Pattern Studio is back with a debut flagship for Australian label Nagnata, located in Byron Bay’s newest fashion precinct, Jonson Lane (home to Deiji, Pixie and Venroy). Known for taking a holistic approach to projects, Pattern’s design responds to the brand’s maverick spirit and unwavering commitment to sustainability.
Nagnata’s rebellious inclinations prompted Pattern to look toward creatives whose ideas shared a similarly progressive quality for the fit-out’s inspiration. Aesthetically, the brand’s garments give the nod to the 60s and 70s. The striking works of Hungarian architect Antti Lovag and French ceramicist Valentine Schlegel offered a wealth of stylistic cues for the design of the interior.
Lovag, the designer of the iconic Palais Bulles famously owned by Pierre Cardin, claimed that “conviviality is a circular phenomenon”. His design approach, deeply rooted in exploring the relationship between architecture and human movement and emotion, resonates on many levels with Nagnata’s own movement-focused philosophy. The curvaceous forms of the store’s fitting rooms are a homage to Lovag’s preoccupation with circular geometries.
The lesser known, but no less brilliant, Valentine Schlegel was sculpting avant-garde ceramic forms in Paris in the 50s and 60s. The radical quality of her artwork still feels distinctly fresh and forward-thinking more than 70 years on. Undulating, Schlegel-esque shapes span the store’s walls, creating unique, asymmetrical geometries, many of which double as shelving and display elements for the brand’s premium product.
An epic custom POS counter builds on the design language inspired by Schlegel, but with a twist. Contrasting planes of dramatically veined Nero Marquina and Golden Spider marble form this brutalist beauty; its clash of light and dark materiality is an abstract interpretation of the ‘yin and yang’ concept. The surfaces are honed in some sections and left rock-faced in others; adding a hyper-tactile rawness to the interior palette.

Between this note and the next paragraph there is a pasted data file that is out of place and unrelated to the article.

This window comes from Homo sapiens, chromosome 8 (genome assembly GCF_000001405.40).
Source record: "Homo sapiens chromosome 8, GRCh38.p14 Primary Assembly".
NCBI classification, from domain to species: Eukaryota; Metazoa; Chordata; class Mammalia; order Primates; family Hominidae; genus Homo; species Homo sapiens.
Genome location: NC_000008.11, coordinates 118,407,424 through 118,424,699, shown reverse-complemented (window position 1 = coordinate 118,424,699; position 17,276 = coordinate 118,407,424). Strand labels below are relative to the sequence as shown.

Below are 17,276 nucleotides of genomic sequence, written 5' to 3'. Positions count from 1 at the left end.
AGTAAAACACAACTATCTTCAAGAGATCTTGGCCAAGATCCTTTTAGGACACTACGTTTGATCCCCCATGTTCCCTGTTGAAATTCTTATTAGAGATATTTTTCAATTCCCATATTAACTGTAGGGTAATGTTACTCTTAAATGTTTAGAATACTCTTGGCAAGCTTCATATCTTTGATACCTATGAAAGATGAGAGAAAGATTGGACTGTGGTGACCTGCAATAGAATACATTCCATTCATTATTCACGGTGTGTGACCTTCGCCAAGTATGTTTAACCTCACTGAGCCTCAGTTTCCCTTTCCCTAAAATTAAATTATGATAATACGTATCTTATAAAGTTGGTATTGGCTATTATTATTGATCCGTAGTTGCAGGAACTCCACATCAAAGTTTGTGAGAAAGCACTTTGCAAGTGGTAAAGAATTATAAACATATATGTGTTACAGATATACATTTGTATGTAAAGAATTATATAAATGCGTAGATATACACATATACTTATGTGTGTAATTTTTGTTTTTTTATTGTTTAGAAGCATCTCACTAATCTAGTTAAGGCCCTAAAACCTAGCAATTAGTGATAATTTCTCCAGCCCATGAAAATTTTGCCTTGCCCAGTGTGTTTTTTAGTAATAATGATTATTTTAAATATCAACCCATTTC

Comfort and community were drivers behind the inclusion of the custom lounge setting. A fluid-form settee upholstered in a plush velvet fabric by Raf Simons for Kvadrat is a stylish setting for shoppers to perch and peruse art, design and fashion titles.
Finishes throughout the space preference natural materials, echoing the brand’s eco-conscious foundations. Textured plaster-rendered walls are finished in natural lime paint by Australian company Bauwerk and a hand-carved timber Shou Sugi Ban pillar and custom Flinstone-esque fitting room robe hooks by Byron-based artist Lex Williams not only bring texture to the interior, but they also weave Nagnata’s commitment to supporting the local community into the store’s narrative.
Offsetting the palette of hyper-tactile, earthy finishes is cutting-edge lighting. A procession of linear LED luminaires runs centrally through the ceiling. Their controllable RBG programming is designed to follow the natural colours of the daylight from dawn to dusk. After dark, things get more up-tempo as the fittings bathe the entire store in a wash of coloured light, transforming this stylish serene sanctuary into an electrifying, energetic environment. Reflecting Nagnata’s philosophy, this unique and contemporary retail space is a celebration of paradox.
[Images courtesy of Pattern Studio. Photography by Tom Ross.]